Author Topic: Will of Thomas Aylmer 1500  (Read 1077 times)

Offline horselydown86

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Re: Will of Thomas Aylmer 1500
« Reply #9 on: Saturday 22 September 18 15:58 BST (UK) »
Snippet #6:

...It(e)m to John Alman the yong(er) vj s viijd It(e)m to Cristofer

Alman his Brodyr vjs viijd It(e)m to margaret Alman

Syster to the said John and Cristofyr vjs It(e)m to Joone

Alman vjs viijd It(e)m to Roberd Alman of Norwich

Goldsmyth xs And to Iche of his children xijd It(e)m to

the wyfe of Richard p(ar)trych of Norwich Grocer xiij s

iiijd It(e)m to James moor of london vj s viijd [It(em)?] his

Brother Robert vj s viijd to Thom(a)s moor of Skottowe

vjs viijd to will(ia)m moor vjs viijd It(e)m I gyf to ev(er)y por

man Bedred and Blynd man and woman in Norwich...



CORRECTION:

I now think Thom(a)s moor is of Skottowe.  Amended above.

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Offline francoso

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Re: Will of Thomas Aylmer 1500
« Reply #10 on: Sunday 23 September 18 01:24 BST (UK) »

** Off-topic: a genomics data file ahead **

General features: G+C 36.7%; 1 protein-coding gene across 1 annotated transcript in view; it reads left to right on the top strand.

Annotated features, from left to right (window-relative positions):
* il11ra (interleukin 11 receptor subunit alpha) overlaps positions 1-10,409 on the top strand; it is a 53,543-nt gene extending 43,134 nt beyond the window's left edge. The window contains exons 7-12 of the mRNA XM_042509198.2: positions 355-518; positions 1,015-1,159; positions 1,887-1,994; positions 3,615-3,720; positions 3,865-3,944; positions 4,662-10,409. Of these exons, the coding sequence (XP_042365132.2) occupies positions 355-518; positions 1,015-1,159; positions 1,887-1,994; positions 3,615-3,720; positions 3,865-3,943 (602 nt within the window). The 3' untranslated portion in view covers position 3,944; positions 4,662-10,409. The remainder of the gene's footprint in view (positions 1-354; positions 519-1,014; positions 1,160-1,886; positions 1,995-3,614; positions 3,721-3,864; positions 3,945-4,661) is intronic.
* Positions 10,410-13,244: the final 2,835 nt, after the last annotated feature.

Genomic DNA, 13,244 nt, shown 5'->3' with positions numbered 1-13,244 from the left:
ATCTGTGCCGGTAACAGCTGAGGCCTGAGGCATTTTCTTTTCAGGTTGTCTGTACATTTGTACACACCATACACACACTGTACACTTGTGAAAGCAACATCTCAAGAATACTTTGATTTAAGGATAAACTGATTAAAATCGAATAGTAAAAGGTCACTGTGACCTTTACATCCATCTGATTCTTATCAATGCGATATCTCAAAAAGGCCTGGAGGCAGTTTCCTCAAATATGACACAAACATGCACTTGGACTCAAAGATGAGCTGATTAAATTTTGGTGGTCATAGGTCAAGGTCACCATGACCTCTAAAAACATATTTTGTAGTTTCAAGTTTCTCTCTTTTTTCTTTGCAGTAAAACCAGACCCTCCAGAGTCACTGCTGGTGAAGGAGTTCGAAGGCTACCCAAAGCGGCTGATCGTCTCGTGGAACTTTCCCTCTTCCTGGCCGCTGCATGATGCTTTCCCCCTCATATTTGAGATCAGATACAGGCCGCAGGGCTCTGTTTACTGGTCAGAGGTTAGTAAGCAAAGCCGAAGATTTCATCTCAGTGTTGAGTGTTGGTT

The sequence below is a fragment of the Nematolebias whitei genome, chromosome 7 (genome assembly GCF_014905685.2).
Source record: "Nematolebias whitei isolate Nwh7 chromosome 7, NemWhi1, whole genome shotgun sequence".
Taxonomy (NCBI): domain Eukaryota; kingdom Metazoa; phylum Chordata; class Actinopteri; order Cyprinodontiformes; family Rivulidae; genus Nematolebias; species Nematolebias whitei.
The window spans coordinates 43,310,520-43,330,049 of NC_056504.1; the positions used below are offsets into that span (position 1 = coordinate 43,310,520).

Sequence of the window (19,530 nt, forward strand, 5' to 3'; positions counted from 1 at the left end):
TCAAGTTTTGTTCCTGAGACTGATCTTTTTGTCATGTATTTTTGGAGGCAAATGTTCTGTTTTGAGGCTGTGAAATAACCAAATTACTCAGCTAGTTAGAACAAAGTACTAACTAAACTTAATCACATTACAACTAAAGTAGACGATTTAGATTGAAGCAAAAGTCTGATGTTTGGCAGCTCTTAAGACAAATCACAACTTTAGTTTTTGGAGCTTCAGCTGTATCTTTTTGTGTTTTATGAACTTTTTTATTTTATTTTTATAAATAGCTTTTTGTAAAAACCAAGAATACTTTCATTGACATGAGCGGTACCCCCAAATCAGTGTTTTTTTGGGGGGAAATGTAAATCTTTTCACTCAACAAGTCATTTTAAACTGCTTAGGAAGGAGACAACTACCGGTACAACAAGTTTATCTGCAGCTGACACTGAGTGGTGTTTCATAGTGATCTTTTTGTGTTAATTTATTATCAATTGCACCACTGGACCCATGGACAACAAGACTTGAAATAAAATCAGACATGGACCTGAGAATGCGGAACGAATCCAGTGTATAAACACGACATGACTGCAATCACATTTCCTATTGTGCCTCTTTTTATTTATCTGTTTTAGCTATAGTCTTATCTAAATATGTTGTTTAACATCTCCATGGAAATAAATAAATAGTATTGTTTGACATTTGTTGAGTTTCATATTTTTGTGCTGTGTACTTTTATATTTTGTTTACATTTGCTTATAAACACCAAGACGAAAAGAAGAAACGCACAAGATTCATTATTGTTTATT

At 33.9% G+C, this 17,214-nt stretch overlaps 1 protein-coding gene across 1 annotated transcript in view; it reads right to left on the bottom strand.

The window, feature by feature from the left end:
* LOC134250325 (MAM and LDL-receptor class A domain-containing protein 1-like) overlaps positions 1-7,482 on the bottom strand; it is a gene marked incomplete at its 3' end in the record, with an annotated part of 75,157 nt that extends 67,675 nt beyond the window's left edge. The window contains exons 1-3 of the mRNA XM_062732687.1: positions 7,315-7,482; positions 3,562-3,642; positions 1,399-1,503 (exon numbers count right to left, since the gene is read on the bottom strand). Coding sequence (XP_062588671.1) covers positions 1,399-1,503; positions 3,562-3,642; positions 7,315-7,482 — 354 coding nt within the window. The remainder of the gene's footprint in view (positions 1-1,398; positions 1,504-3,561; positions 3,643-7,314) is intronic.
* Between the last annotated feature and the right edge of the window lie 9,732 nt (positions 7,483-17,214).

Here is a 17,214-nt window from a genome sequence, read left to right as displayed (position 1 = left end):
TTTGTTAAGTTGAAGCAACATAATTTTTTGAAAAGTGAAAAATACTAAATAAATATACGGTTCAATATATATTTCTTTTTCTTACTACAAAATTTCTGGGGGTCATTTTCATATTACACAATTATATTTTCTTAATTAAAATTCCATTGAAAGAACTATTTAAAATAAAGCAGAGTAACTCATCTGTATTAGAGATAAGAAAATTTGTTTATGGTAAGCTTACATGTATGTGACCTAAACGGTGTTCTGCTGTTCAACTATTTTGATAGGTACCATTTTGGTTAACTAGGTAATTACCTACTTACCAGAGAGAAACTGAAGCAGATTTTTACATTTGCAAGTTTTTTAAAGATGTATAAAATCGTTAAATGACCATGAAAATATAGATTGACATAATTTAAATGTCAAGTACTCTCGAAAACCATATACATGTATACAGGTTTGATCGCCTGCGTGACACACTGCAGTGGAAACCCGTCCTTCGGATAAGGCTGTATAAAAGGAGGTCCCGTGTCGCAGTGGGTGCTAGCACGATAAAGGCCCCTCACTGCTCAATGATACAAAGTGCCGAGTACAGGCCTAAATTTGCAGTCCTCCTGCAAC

Re. snippet 5. As possibilities:

1  Carhow = Carrow Priory is place of nunnery  (Carrow where the Canaries sing?), and Carrow Road is where the Canaries (Norwich City FC) play their home matches.

2  Lestoft = Lowestoft.  I have seen plenty of spelling variations.  And my friend calls is Lowstof.

3  jer..th.. ***  perhaps this is Yarmouth.  There are plenty of Almans in both Lowestoft and Yarmouth (plus other places) around 1500.

Just thoughts.
francoso

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Offline francoso

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Re: Will of Thomas Aylmer 1500
« Reply #11 on: Sunday 23 September 18 01:30 BST (UK) »
https://www.british-history.ac.uk/vch/norf/vol2/pp351-354
Houses of Benedictine nuns: The priory of Carrow.
Just for info/background:
Quote
"There was also given to the anchoress of Carrow 40d.